Between Venice, Vienna and Pest
In the Great (Viennese) War (1683–99), large parts of Croatia and Slavonia were liberated from Ottoman rule and the border of the Dubrovnik Republic was finally determined. The Venetian Republic, which had established itself in Dalmatia, also participated in this war.
During the 18th century, Croatia was divided between the Habsburg Monarchy and the Venetian Republic. In addition, Croatia with Slavonia, which was part of the Habsburg lands, was divided into the part governed by the ban, which belonged to the Hungarian part of the monarchy administratively, and the Military Border (Krajina), which was administered from Vienna. The area under Venetian rule was divided into the provinces of Dalmatia and Istria.
Pragmatic sanctions. The legal act of the Croatian Sabor of 1712, by which it was accepted that the right to rule the Habsburg dynasty could pass to the female line (Maria Theresa). It is singled out as an element of Croatian state law that belongs among the most important acts of the institutions of Croatian governments from the 19th century onwards.
For a short time, during Napoleon’s conquests in the early 19th century, parts of the Croatian lands were united within the province of Illyria, when the Venetian and Dubrovnik Republics ceased to exist. The French administration tried to improve economic and cultural circumstances, while administration and education began to be modernised, so that, to a certain extent, revolutionary ideas filtered down to Croatia.
The fact that Croatia still lacked territorial integrity remained a source of ongoing dissatisfaction. As a result, in the early 19th century, a national, political and cultural movement emerged, known as the Illyrian Movement, a part of the Croatian National Revival. Its chief bearers were members of the new citizen class, and its most eminent representative was Ljudevit Gaj (1809–72). In cultural terms, their programme involved the creation of a unified orthography and the introduction of a common literary language. In political terms, they sought the unification of Croatia, Slavonia, Dalmatia, Rijeka, the Military Border, Bosnia and the Slovene lands into one state, which would form a unit with Hungary and be part of the Habsburg Monarchy.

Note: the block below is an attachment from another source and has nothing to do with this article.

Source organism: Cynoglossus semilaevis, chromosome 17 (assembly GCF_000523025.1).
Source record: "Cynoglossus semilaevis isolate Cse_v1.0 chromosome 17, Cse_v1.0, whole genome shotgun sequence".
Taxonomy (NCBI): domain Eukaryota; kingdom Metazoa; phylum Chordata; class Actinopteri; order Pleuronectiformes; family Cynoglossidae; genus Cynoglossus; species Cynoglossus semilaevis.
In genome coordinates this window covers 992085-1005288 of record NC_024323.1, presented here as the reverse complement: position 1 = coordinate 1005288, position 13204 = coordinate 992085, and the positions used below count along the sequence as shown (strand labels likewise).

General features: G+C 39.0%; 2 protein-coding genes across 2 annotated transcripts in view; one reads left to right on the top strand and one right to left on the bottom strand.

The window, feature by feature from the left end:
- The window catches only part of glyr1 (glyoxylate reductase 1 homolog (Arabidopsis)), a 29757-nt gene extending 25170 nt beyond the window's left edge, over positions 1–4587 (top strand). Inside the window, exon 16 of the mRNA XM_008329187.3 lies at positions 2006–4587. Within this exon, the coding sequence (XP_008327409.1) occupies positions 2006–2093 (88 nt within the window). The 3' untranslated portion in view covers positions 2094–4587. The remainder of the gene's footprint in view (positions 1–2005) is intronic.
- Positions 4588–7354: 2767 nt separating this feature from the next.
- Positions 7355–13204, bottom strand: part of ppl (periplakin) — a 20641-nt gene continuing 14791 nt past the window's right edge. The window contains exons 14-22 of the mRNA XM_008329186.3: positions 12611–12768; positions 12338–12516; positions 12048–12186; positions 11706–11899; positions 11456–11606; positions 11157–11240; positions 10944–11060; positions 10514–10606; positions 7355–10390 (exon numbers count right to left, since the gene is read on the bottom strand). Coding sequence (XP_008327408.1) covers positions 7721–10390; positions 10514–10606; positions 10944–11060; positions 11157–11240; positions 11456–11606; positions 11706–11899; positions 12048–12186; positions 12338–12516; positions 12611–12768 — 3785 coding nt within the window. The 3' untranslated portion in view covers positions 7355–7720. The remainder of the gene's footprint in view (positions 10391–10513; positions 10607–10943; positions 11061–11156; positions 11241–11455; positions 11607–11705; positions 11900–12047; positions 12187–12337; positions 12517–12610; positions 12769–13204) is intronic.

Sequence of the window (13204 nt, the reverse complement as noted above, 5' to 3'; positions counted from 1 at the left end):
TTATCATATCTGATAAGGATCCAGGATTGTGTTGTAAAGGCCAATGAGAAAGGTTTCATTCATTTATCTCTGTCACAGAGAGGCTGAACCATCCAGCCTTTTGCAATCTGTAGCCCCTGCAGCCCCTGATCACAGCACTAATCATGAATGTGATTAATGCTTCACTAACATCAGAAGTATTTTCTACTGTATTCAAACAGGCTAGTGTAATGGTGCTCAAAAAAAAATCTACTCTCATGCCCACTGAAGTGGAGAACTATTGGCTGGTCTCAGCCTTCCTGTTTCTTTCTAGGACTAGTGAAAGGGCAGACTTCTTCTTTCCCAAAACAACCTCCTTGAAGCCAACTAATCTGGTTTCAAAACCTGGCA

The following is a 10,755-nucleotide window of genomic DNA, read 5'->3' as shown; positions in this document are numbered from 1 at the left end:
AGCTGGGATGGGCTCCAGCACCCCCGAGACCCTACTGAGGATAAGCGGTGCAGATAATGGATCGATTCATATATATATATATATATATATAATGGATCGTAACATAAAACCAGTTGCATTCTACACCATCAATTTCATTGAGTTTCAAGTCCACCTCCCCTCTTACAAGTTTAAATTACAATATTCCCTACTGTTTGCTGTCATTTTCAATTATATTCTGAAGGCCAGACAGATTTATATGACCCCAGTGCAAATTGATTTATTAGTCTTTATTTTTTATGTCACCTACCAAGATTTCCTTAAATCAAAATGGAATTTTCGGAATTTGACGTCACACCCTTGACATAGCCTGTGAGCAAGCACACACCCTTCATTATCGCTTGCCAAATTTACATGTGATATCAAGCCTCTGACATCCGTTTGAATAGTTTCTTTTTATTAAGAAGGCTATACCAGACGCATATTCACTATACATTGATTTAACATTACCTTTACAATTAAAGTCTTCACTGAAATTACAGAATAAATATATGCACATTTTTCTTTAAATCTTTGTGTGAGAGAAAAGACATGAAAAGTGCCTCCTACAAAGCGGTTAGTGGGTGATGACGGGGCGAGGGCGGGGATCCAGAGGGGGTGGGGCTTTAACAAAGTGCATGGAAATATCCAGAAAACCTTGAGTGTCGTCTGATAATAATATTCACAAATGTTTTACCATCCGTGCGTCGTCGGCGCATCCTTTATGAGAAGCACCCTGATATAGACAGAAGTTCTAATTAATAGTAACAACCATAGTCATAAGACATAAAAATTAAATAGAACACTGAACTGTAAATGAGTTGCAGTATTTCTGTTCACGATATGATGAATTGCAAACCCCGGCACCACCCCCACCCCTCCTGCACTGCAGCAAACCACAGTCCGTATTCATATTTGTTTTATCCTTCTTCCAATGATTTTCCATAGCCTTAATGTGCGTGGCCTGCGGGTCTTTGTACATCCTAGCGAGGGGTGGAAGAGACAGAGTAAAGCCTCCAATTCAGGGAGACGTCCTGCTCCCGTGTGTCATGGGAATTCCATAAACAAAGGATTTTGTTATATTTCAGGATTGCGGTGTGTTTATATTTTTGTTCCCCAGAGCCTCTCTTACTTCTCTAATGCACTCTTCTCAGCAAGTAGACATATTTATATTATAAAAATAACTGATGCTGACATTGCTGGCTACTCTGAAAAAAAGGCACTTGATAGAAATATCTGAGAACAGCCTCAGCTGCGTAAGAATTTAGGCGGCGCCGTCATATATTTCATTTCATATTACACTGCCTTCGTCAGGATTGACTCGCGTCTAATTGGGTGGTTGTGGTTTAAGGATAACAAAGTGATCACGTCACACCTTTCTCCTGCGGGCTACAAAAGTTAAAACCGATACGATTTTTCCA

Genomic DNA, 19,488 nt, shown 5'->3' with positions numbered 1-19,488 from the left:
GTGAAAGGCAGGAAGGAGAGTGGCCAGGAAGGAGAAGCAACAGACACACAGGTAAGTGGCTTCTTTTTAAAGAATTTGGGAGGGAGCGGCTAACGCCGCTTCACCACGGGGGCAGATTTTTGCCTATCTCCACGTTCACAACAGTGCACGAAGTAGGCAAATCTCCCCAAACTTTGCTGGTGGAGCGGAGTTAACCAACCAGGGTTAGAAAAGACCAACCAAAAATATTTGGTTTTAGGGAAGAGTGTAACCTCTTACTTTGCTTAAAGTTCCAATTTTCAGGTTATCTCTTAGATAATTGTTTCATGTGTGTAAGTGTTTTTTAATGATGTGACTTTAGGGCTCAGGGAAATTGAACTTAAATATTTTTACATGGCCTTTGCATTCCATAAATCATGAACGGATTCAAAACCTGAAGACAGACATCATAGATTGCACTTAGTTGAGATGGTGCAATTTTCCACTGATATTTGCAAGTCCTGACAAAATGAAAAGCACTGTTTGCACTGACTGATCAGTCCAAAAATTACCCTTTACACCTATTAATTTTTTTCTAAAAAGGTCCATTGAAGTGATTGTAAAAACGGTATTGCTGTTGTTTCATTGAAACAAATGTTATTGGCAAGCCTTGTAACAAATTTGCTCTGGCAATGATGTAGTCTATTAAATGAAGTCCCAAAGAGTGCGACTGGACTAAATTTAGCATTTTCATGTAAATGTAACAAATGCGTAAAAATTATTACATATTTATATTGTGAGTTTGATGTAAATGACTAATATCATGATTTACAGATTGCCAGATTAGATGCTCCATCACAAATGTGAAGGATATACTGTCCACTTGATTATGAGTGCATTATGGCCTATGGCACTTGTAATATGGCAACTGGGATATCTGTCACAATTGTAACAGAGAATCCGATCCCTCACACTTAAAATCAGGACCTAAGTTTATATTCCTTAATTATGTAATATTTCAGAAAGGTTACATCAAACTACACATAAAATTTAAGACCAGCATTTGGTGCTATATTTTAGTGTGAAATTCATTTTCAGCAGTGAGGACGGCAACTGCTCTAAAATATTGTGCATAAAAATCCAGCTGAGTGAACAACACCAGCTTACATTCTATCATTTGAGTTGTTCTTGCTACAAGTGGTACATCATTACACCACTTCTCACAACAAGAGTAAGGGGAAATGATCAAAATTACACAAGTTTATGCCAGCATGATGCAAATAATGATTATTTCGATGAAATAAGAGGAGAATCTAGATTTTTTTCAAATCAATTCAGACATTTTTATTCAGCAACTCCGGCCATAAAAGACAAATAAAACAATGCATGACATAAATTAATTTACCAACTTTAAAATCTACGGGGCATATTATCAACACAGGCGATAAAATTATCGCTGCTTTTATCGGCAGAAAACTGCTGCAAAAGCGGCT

The politics of revival in Croatia reached full expression during the 1848–49 revolution. Josip Jelačić was installed as the ban and also appointed commandant of the Military Border and regent of Rijeka and Dalmatia. During his tenure, most of the Croatian lands were united, after centuries of division.
The unification was only temporary, however, as Vienna introduced a regime of absolutism in 1849, restricting Croatian autonomy. Although absolutism was abolished in 1866, instead of returning autonomy to Croatia, Vienna concluded the Austro-Hungarian Settlement with Pest. Against Croatian interests, Istria and Dalmatia were annexed to Austria, while Croatia was attached to the Hungarian part of the newly established Austro-Hungarian Monarchy. In these circumstances, the Croatian-Hungarian Settlement was also concluded which, although in fact affirming the autonomy of the Croatian lands, did not allow for their unification within the framework of the Dual Monarchy. Thus, other solutions were sought, particularly after Austro-Hungary occupied Bosnia and Herzegovina in 1878. The case for the unification of the South Slavic lands was pressed by Bishop Josip Juraj Strossmayer and the historian Franjo Rački, while Ante Starčević and Eugen Kvaternik advocated Croatian independence and in 1871 attempted to incite an uprising in favour of secession from Austro-Hungary.